Software piloted ahead of e-Health initiative

The gynaecology OP clinics at SAT Hospital can be a chaotic affair, to say the least. A far cry from the paediatric OP clinics just along the corridor, which now mostly wear a deserted look. Not because there are no patients but because they are better managed, through a software and a system of Electronic Medical Records (EMR), being piloted in paediatrics and paediatric surgery departments at SAT Hospital.

The project is being positioned as the basic component of the soon-to-be launched e-Health initiative of the State government.

Just outside the paediatric OP, mothers wait with children to see the doctor. Here a large monitor displays the names of the doctors attending the day’s clinics, and the list of OP tickets assigned to each doctor. Patients go in the order in which each OP number is highlighted on the monitor. At the doctor’s end, the computer monitor displays the list of patients for the day, with indication on ‘new’ and ‘review’ patients. In the case of ‘review’ cases, the case history of the patent is displayed at a click of the mouse, including the current medication.

“The software has brought in so much order. Now, we can fully focus on patients. Even before the patient comes in, we are able to go through his/her case history and greet them by their name, which puts many parents at ease,” says V.H. Shanker, Deputy Superintendent of the hospital and Additional Professor of Paediatrics

The proof of the project’s success is its 100 per cent utilisation. Doctors say the new system has eliminated chaos through a queue management system and is time-saving

First priority

The pilot project is perhaps the first programme which looks at improving the core function in a hospital, which is patient-care.

“The programme found favour with doctors because it is a user-friendly, doctor-driven system, which helps them manage patient-care and the medical records with ease,” says C. Jayan, Additional Professor of Surgery and the nodal officer for the MCH computerisation project.

A feature of the programme is the OP queue management. “Patients coming to the OP counter can ask to be seen by their preferred consultant. If there is no preference, the system will, by default, assign them to the shortest queue. When the patient comes for the next review, the system will automatically allot him/her to the doctor seen during last visit. This ensures that a patient continues to see the same doctor every time – this continuity is critical for building doctor-patient relationship,” Dr. Jayan says.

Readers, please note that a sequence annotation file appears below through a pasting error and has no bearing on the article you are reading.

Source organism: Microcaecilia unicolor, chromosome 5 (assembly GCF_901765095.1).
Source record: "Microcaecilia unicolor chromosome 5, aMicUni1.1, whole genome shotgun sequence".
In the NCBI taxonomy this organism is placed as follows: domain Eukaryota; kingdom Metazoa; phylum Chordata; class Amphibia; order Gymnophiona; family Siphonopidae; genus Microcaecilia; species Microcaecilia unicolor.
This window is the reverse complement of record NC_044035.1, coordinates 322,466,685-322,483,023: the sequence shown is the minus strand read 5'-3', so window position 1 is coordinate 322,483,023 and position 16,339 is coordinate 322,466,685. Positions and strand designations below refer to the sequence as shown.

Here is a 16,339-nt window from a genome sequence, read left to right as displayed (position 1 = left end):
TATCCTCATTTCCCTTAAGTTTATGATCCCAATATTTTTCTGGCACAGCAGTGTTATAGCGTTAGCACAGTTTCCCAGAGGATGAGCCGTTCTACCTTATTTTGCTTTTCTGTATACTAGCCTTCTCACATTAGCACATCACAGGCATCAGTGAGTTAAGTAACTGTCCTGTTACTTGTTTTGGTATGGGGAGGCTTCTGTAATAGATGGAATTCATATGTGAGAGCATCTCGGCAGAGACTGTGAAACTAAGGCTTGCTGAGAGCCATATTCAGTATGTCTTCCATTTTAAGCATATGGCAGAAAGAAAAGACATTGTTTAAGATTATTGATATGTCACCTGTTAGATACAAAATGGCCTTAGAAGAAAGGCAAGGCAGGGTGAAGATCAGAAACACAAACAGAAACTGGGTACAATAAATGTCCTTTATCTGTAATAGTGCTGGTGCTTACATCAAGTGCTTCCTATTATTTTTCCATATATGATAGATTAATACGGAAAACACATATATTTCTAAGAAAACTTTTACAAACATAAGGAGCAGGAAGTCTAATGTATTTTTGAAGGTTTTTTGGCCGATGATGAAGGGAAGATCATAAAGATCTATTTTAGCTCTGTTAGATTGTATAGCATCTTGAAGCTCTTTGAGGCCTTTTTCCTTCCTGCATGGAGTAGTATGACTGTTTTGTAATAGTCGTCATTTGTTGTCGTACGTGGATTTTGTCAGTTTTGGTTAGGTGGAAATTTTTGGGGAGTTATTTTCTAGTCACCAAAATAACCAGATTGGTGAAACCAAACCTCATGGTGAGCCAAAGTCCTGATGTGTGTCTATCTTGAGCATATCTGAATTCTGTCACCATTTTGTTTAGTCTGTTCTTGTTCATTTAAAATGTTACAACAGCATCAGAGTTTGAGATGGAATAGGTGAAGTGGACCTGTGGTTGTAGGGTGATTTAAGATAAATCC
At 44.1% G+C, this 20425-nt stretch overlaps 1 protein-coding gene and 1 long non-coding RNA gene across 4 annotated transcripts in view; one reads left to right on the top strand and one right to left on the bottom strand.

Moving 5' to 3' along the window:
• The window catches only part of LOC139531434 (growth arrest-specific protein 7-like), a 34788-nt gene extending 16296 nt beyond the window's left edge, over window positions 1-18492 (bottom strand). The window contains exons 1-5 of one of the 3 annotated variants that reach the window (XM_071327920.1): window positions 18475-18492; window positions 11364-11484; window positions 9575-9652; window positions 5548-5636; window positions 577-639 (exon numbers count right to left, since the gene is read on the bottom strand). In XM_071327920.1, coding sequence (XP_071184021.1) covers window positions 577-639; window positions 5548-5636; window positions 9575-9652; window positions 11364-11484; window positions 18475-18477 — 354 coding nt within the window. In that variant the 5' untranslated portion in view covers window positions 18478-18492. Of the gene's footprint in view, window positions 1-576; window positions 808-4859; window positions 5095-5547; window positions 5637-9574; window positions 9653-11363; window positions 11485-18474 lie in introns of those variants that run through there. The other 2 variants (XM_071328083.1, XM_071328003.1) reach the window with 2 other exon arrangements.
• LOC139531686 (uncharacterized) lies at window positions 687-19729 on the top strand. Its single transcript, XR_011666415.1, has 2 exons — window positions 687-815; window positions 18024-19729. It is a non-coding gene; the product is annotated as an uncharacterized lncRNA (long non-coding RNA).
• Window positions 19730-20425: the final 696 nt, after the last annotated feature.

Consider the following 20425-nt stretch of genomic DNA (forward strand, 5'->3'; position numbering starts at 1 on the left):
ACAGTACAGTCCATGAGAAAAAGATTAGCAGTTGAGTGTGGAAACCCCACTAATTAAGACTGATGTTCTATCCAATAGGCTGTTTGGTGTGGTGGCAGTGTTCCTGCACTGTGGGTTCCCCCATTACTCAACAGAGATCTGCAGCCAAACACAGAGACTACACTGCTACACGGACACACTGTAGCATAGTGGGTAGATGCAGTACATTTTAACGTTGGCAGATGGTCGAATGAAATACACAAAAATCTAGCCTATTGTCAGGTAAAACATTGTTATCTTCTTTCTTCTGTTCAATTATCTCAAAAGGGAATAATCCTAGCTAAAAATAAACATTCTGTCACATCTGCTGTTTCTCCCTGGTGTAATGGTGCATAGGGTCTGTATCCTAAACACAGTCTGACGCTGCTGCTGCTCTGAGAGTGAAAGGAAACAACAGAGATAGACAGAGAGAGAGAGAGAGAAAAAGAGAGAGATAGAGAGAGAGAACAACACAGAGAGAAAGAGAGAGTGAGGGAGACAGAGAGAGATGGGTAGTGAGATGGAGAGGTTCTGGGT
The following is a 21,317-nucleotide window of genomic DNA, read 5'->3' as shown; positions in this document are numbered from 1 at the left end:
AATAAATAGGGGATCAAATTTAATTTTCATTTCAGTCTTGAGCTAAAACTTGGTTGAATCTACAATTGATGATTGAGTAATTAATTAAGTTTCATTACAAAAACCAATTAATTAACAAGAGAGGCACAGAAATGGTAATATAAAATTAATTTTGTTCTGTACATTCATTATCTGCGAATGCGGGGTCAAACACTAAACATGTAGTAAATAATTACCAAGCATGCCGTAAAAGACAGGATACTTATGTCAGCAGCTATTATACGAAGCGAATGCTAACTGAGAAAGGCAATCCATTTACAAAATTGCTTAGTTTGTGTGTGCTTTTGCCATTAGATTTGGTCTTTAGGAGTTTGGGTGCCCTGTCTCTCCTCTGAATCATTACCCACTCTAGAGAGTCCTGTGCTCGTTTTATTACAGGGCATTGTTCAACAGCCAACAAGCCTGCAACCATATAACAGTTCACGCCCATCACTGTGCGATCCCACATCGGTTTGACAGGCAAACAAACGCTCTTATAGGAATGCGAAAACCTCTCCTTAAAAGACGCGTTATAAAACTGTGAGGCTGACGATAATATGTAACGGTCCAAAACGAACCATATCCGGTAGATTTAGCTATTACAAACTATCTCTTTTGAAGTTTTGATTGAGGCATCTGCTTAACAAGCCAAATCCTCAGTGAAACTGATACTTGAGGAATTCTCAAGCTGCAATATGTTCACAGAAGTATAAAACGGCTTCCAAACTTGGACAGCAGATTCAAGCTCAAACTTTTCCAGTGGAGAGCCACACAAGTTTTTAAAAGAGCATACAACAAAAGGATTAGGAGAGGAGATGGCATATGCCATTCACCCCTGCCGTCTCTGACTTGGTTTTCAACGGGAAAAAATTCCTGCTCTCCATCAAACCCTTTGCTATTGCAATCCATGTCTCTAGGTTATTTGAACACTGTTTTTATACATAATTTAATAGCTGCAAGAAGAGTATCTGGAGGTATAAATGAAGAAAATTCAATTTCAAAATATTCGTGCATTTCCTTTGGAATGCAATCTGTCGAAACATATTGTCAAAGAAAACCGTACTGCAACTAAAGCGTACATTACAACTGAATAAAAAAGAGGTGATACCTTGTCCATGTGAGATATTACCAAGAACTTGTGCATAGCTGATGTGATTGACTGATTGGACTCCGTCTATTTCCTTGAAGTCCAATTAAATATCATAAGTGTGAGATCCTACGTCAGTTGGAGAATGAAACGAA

Ashok Kumar, professor of paediatric surgery, says that the queue management system has done away with the crowding and bickering at the OP counter. “It is a relief not to have to go through dog-eared sheaves of papers to know what is wrong with the patient,” he says.

“If the system is made web-based, a patient can fix the doctor’s appointment from home using mobile phone and come to the hospital just an hour before – the endless wait in front of the clinic can be avoided,” says Dr. Jayan.

At present, only the EMR of patients coming to the OP clinics are being captured.

In-patient details and lab results also can be incorporated into the EMR by installing computers in these locations. The entire hospital is already linked by fibre-optic cable.

“The SAT Hospital pilot project will form the foundation for what we are hoping to achieve through the e-Health initiative. If we can successfully scale up the SAT model across all government hospitals in the State, it will be a very encouraging first step,” said M. Beena, Mission Director, National Rural Health Mission.